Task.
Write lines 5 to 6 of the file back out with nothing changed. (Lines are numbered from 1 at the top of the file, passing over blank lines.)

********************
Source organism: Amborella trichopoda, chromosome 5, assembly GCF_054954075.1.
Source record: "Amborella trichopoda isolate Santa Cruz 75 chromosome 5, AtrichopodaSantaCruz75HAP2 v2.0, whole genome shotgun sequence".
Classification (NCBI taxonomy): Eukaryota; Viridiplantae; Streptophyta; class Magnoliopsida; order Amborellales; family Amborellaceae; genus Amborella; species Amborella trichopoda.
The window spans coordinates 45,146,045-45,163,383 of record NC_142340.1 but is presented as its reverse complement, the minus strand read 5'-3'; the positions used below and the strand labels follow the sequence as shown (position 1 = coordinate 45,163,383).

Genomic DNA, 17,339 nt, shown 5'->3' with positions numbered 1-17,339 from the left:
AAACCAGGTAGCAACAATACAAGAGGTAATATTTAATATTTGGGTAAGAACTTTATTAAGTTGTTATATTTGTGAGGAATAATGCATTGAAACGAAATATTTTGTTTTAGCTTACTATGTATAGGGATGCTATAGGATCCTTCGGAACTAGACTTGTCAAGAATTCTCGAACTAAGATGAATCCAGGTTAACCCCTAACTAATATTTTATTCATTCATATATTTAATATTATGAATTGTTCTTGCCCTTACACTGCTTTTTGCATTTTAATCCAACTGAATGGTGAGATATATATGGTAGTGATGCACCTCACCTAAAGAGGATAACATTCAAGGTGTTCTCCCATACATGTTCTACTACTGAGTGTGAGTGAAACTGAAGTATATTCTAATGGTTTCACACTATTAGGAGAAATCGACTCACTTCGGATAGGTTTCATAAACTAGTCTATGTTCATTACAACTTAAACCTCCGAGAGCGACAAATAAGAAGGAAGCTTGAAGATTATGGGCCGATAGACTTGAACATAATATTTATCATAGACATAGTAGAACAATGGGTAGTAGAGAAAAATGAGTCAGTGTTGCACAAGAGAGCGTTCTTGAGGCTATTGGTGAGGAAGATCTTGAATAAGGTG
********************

Genomic DNA, 17,339 nt, shown 5'->3' with positions numbered 1-17,339 from the left:
AAACCAGGTAGCAACAATACAAGAGGTAATATTTAATATTTGGGTAAGAACTTTATTAAGTTGTTATATTTGTGAGGAATAATGCATTGAAACGAAATATTTTGTTTTAGCTTACTATGTATAGGGATGCTATAGGATCCTTCGGAACTAGACTTGTCAAGAATTCTCGAACTAAGATGAATCCAGGTTAACCCCTAACTAATATTTTATTCATTCATATATTTAATATTATGAATTGTTCTTGCCCTTACACTGCTTTTTGCATTTTAATCCAACTGAATGGTGAGATATATATGGTAGTGATGCACCTCACCTAAAGAGGATAACATTCAAGGTGTTCTCCCATACATGTTCTACTACTGAGTGTGAGTGAAACTGAAGTATATTCTAATGGTTTCACACTATTAGGAGAAATCGACTCACTTCGGATAGGTTTCATAAACTAGTCTATGTTCATTACAACTTAAACCTCCGAGAGCGACAAATAAGAAGGAAGCTTGAAGATTATGGGCCGATAGACTTGAACATAATATTTATCATAGACATAGTAGAACAATGGGTAGTAGAGAAAAATGAGTCAGTGTTGCACAAGAGAGCGTTCTTGAGGCTATTGGTGAGGAAGATCTTGAATAAGGTG